Last week’s frenzied finger-pointing has probably left most taxpayers none the wiser as to why they are down a $369 million hole with Solid Energy. But it seems the SOE model itself may be a big part of the problem. Their shareholder ministers seem to have a double standard points out Tim Watkin: ‘Of course this story is rich in political hypocrisy.
Through the prism of Solid Energy, you can see National encouraging SOEs to take on more debt, while being incredibly conservative towards and protective of its own balance sheet. Debt? Bill English and others in government have warned repeatedly of its dangers and spoken in almost religious tones of the importance of returning to surplus, all the while nudging SOEs in the opposite direction’ – see: Solid Energy and the battle for economic cred.
It’s Capitalism 101: higher returns come with higher risks. While most of our SOEs have very broad and stable customer bases, some are inevitably going to run into trouble – particularly if they are being pushed (internally and/or externally) to constantly grow the dividends. The lesson from Solid Energy for many is simple according to Martin Van Beynen: ‘Isn't the debacle of Solid Energy a salutary lesson about the taxpayer owning commercial companies? If you want to own state assets, you have to accept the risks as well as the benefits’ – see: Paid in solid gold brickbats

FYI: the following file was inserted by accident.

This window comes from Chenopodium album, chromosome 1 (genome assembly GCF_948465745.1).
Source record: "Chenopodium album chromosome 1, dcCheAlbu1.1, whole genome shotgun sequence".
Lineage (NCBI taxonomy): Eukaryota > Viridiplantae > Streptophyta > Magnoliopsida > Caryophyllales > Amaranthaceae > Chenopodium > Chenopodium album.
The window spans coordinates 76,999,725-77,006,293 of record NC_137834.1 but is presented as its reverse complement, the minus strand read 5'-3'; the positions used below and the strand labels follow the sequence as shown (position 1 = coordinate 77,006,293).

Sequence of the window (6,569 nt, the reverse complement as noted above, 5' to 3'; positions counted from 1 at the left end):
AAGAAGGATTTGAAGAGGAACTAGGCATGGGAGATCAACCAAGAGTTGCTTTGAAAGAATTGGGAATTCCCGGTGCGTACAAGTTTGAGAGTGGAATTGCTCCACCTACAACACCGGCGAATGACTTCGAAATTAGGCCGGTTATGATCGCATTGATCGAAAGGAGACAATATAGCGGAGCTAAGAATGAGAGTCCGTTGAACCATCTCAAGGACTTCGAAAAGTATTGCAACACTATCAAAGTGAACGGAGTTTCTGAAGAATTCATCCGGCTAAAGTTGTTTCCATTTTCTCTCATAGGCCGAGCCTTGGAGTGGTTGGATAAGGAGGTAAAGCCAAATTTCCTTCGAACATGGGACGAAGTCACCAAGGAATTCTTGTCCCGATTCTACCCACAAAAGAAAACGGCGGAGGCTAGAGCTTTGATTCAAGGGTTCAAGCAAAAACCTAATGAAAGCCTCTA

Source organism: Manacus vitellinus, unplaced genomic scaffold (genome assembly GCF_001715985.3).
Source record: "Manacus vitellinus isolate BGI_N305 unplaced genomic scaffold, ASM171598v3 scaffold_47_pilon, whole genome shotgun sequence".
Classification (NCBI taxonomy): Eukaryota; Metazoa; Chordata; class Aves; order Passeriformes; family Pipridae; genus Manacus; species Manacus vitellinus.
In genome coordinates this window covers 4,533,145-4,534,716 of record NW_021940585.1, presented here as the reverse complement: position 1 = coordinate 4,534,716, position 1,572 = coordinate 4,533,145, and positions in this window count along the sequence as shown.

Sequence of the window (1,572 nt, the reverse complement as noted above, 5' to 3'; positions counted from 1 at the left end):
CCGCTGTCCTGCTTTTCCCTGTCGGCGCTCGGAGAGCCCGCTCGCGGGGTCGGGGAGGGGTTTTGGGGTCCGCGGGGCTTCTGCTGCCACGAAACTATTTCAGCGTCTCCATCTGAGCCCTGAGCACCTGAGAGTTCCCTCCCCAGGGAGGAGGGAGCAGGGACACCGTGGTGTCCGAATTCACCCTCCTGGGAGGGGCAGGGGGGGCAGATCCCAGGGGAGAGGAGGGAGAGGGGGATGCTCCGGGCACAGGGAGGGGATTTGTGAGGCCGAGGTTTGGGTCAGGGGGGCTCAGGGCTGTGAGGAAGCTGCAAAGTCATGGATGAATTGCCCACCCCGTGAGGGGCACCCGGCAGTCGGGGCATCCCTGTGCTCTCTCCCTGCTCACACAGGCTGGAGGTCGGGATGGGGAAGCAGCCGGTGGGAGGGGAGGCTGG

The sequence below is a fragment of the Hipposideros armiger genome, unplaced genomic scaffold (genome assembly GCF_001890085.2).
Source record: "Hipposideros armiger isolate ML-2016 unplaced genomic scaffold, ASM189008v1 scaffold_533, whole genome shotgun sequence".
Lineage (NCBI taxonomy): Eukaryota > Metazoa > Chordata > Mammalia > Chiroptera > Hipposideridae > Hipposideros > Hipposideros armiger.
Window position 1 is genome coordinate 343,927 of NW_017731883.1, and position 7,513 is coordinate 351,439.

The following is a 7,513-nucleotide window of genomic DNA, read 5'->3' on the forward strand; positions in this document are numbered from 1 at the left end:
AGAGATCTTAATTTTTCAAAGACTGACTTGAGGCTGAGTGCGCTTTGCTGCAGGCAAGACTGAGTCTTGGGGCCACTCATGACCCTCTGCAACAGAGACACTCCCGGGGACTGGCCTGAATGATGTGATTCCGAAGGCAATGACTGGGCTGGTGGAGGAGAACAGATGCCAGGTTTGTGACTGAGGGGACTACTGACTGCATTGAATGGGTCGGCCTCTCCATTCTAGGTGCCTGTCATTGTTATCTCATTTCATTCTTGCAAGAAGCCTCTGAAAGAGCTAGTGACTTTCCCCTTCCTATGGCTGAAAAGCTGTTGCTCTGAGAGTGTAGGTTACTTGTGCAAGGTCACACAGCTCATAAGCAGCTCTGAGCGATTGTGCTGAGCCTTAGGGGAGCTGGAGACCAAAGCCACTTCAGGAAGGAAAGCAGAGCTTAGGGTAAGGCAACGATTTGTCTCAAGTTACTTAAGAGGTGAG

. The problem is that even getting shot of them doesn’t always get the taxpayers off the hook. The painful lessons from both Air New Zealand and KiwiRail suggest that ‘too big to fail’ doesn’t just apply to multi-national banks.
The SOE model was supposed to get the politicians out of commercial decisions and some have argued that political influence was still a problem with Solid Energy, particularly investments in ill-fated renewable projects. But most analysis actually seems to identify a lack of political oversight as a major factor, including The Press: ‘The ministers' fault was one of insufficient oversight and intervention; the company's fault was one of exuberance and imprudence. The latter is at least as bad as the former’ – see: Emerging narrative of Solid Energy's collapse shows all players at fault
If the answer is more ‘commercial discipline’ – which the Government promises the Mixed Ownership Model will deliver – then are we are putting more faith and trust in the likes of Mr Elder and Mr Palmer to make the right decisions? While their ambitions were supersized (see Hamish Rutherford’s Solid Energy 'wanted to be resource giant'
) their ability just to manage what they had was clearly smaller.
The massive expenditure required seems to have assumed some sort of private capital injection via partial or full privatisation. Would that have stopped the ‘financial mismanagement by the company’ which Tracy Watkins says is ‘the real story of Solid Energy’s failure’? – see: Solid questions still remain unanswered